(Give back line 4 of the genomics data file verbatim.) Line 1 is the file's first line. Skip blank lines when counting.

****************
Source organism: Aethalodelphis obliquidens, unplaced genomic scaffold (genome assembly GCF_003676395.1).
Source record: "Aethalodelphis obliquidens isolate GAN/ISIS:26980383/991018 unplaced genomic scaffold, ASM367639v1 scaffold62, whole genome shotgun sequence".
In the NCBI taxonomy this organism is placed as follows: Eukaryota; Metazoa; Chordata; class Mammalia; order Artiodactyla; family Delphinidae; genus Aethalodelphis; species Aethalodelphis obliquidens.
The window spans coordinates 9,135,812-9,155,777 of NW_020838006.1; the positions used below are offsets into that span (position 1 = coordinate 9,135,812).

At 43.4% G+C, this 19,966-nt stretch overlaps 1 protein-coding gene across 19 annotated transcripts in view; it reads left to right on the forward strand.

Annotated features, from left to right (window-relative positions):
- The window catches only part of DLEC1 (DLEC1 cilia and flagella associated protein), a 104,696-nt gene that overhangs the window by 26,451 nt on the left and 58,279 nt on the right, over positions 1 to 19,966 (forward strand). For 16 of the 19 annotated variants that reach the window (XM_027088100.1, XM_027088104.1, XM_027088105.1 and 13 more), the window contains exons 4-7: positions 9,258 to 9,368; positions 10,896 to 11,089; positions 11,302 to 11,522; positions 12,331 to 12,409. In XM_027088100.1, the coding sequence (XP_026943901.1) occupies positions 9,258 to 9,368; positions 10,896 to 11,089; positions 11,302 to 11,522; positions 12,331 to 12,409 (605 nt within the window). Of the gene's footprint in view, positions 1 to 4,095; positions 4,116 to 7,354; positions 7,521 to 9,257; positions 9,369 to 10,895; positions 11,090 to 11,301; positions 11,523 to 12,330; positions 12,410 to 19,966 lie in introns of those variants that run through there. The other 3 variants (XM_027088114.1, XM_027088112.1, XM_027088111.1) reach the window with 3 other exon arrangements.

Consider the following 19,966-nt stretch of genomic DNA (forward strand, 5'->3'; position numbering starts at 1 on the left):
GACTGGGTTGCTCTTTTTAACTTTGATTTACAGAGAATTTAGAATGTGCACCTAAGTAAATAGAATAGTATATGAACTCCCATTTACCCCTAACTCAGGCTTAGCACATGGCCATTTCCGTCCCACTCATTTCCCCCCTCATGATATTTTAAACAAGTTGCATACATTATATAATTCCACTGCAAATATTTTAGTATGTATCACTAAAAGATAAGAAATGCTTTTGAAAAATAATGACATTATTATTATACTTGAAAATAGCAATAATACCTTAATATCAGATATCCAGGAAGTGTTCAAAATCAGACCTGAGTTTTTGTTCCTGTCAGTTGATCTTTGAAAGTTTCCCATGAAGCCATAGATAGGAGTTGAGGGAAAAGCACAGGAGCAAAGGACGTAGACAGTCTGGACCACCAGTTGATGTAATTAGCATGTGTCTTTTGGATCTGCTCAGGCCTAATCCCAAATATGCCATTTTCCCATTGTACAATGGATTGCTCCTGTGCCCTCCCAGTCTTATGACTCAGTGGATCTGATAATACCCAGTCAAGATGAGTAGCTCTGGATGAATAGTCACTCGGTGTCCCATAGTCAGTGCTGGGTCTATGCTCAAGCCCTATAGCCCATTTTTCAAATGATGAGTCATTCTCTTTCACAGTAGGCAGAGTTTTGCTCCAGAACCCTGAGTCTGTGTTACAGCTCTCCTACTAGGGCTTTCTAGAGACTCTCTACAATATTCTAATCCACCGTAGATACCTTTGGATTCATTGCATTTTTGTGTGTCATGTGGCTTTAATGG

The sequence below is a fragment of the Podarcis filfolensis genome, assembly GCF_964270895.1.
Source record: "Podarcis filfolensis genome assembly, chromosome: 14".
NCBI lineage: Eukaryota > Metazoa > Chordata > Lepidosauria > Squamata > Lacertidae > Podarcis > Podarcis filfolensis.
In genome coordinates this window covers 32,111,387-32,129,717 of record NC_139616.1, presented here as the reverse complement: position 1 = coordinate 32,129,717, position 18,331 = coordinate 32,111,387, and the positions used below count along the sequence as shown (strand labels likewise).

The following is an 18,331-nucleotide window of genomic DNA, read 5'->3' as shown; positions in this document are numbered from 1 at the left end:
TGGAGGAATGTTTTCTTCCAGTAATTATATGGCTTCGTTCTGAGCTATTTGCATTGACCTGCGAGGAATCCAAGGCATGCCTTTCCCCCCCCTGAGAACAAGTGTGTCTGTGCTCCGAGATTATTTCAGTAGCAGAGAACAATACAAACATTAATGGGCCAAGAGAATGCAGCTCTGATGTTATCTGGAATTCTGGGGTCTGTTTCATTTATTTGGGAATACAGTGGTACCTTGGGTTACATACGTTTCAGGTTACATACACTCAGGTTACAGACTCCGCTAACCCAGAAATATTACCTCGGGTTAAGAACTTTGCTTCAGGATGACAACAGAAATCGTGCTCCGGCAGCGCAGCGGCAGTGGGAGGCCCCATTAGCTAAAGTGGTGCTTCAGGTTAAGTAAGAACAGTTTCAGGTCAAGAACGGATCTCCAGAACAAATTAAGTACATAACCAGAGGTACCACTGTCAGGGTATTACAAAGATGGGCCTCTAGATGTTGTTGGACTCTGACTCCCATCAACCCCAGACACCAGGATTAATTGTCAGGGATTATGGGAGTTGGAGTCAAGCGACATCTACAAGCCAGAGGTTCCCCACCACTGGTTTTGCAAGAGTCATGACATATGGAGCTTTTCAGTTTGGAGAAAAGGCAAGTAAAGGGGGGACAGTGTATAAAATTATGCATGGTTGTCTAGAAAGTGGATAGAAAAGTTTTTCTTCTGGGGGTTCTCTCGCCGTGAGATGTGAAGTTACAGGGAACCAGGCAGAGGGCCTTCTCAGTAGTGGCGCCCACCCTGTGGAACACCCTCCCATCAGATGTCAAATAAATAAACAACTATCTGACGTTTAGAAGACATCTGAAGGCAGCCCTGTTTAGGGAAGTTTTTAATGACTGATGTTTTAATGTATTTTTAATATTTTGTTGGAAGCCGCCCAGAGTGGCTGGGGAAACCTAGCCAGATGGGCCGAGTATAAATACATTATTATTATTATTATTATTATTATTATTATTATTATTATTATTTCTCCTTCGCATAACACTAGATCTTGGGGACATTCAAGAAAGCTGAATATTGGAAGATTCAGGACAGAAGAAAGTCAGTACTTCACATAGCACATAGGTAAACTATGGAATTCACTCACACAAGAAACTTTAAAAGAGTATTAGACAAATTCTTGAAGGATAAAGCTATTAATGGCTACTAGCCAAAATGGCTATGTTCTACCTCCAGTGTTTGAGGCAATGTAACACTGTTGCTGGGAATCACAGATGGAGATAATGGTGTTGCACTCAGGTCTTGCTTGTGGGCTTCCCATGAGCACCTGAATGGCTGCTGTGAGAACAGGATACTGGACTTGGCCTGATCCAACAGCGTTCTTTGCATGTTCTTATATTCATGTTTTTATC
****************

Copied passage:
The window spans coordinates 9,135,812-9,155,777 of NW_020838006.1; the positions used below are offsets into that span (position 1 = coordinate 9,135,812).